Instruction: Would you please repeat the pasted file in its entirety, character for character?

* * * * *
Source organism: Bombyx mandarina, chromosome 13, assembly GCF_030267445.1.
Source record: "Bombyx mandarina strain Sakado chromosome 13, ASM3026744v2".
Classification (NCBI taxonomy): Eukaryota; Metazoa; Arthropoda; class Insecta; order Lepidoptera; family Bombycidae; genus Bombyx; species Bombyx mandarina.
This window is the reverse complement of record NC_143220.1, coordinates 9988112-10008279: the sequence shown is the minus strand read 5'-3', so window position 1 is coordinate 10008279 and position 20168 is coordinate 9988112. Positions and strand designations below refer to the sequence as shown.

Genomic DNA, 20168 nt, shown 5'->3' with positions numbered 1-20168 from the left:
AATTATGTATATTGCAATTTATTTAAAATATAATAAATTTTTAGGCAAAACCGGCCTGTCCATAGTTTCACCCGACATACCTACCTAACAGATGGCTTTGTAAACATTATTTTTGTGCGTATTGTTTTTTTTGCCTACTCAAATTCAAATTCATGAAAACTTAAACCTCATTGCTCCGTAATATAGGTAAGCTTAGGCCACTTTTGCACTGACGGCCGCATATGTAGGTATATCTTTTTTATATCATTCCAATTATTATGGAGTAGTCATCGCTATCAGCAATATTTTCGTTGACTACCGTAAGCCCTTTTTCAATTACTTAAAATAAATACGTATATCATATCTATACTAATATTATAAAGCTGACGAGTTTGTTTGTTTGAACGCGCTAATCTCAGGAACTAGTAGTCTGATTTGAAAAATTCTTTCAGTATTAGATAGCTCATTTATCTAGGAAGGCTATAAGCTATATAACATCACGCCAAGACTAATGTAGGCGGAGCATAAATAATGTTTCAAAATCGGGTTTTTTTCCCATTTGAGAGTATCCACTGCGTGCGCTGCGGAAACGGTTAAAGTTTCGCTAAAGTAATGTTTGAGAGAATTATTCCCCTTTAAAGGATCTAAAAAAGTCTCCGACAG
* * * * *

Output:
Source organism: Bombyx mandarina, chromosome 13, assembly GCF_030267445.1.
Source record: "Bombyx mandarina strain Sakado chromosome 13, ASM3026744v2".
Classification (NCBI taxonomy): Eukaryota; Metazoa; Arthropoda; class Insecta; order Lepidoptera; family Bombycidae; genus Bombyx; species Bombyx mandarina.
This window is the reverse complement of record NC_143220.1, coordinates 9988112-10008279: the sequence shown is the minus strand read 5'-3', so window position 1 is coordinate 10008279 and position 20168 is coordinate 9988112. Positions and strand designations below refer to the sequence as shown.

Genomic DNA, 20168 nt, shown 5'->3' with positions numbered 1-20168 from the left:
AATTATGTATATTGCAATTTATTTAAAATATAATAAATTTTTAGGCAAAACCGGCCTGTCCATAGTTTCACCCGACATACCTACCTAACAGATGGCTTTGTAAACATTATTTTTGTGCGTATTGTTTTTTTTGCCTACTCAAATTCAAATTCATGAAAACTTAAACCTCATTGCTCCGTAATATAGGTAAGCTTAGGCCACTTTTGCACTGACGGCCGCATATGTAGGTATATCTTTTTTATATCATTCCAATTATTATGGAGTAGTCATCGCTATCAGCAATATTTTCGTTGACTACCGTAAGCCCTTTTTCAATTACTTAAAATAAATACGTATATCATATCTATACTAATATTATAAAGCTGACGAGTTTGTTTGTTTGAACGCGCTAATCTCAGGAACTAGTAGTCTGATTTGAAAAATTCTTTCAGTATTAGATAGCTCATTTATCTAGGAAGGCTATAAGCTATATAACATCACGCCAAGACTAATGTAGGCGGAGCATAAATAATGTTTCAAAATCGGGTTTTTTTCCCATTTGAGAGTATCCACTGCGTGCGCTGCGGAAACGGTTAAAGTTTCGCTAAAGTAATGTTTGAGAGAATTATTCCCCTTTAAAGGATCTAAAAAAGTCTCCGACAG